State of emergency declared at Fukushima plant's devastating earthquake in the Tohoku region may have created a dangerous situation at two nuclear reactors in Fukushima Prefecture.

Officials of the Nuclear and Industrial Safety Agency were informed by Tokyo Electric Power Co. that the emergency core cooling system was not working at two reactors.

In addition, another mechanism that had been used to send water to the core also stopped at 8:30 p.m.

If the cores are not sufficiently cooled, there is a danger of a possible core meltdown.

At a news conference Friday night, Chief Cabinet Secretary Yukio Edano said a state of emergency at a nuclear facility was declared at 4:36 p.m.

It is the first time such a state of emergency has been declared.

According to NISA officials, although the reactor core stopped operations after the earthquake hit, water had to be inserted to the core to cool it because heat continued to be emitted from the nuclear fuel.

Although workers had to initiate emergency core cooling system procedures, the lack of an external power source and the failure of an emergency generator crippled the system that circulates water to the core to cool it.

TEPCO officials dispatched 51 generator vehicles to the reactors in an attempt to restore power. One vehicle reached one of the nuclear reactors late Friday and some of that reactor's power was restored.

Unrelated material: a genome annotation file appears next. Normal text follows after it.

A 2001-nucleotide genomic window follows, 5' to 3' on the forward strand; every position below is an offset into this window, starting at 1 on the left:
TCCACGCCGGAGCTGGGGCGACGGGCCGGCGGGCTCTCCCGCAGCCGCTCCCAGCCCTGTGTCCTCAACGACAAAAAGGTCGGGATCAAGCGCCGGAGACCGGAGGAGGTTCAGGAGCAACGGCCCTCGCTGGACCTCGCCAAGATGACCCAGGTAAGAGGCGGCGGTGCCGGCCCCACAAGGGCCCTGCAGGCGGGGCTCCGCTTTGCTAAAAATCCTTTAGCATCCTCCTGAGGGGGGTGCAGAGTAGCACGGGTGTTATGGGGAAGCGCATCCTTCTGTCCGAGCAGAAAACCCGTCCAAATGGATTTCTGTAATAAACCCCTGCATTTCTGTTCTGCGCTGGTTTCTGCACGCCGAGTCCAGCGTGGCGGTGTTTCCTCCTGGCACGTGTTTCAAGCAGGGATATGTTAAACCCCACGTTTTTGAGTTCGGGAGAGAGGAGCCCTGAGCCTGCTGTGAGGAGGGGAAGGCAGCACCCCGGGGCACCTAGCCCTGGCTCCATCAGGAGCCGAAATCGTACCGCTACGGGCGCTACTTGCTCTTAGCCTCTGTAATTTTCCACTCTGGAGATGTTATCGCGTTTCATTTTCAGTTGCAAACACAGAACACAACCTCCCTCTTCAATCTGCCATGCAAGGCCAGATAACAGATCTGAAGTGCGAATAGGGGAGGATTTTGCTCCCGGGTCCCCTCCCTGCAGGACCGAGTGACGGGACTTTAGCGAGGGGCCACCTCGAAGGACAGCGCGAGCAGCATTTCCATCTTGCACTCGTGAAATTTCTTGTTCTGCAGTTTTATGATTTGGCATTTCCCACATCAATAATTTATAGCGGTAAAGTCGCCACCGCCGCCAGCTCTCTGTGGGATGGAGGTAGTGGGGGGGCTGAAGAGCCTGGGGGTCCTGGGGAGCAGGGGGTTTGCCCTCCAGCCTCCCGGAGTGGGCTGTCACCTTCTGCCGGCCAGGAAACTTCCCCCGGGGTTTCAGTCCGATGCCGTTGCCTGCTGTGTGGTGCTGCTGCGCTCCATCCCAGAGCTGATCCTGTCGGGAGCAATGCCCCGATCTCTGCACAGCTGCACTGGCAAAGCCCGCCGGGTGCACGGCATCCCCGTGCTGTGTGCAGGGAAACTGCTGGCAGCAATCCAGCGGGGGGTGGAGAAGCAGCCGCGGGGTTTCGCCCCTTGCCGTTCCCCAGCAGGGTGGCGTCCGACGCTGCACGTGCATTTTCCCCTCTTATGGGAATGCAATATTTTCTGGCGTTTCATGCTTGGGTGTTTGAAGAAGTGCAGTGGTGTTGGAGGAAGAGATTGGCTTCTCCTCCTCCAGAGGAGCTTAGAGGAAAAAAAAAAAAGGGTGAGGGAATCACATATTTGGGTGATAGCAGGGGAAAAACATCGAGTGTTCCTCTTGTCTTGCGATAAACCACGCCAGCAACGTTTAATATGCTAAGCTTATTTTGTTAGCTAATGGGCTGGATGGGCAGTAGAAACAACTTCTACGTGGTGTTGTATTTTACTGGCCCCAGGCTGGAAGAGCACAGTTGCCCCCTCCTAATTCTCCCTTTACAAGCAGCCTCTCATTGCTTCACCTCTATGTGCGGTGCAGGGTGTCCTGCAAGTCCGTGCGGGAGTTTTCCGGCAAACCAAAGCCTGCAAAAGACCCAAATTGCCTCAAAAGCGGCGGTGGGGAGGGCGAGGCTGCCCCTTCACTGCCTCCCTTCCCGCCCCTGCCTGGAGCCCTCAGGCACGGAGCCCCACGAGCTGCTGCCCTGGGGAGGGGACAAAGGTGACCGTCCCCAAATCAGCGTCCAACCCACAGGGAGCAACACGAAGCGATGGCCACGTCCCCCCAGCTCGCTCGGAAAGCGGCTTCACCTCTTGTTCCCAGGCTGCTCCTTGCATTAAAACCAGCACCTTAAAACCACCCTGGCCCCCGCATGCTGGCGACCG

At 9:23 p.m., the central government issued an evacuation instruction for residents living within a 3-kilometer radius of the No. 1 Fukushima nuclear power plant as well as an instruction to residents living within a radius of between 3 and 10 kilometers to remain indoors.

Edano said no radiation leakage had been detected.

The company issued an emergency evacuation order for the two reactors at the No. 1 Fukushima nuclear power plant. Officials from local communities gathered at a special monitoring facility in Okuma to oversee the cooling of the cores.

There was also the possibility that seawater pumps for cooling purposes may have stopped at two reactors at the No. 2 Fukushima nuclear power plant.

If those pumps remain inoperational, it could affect the emergency core cooling systems at those reactors as well.


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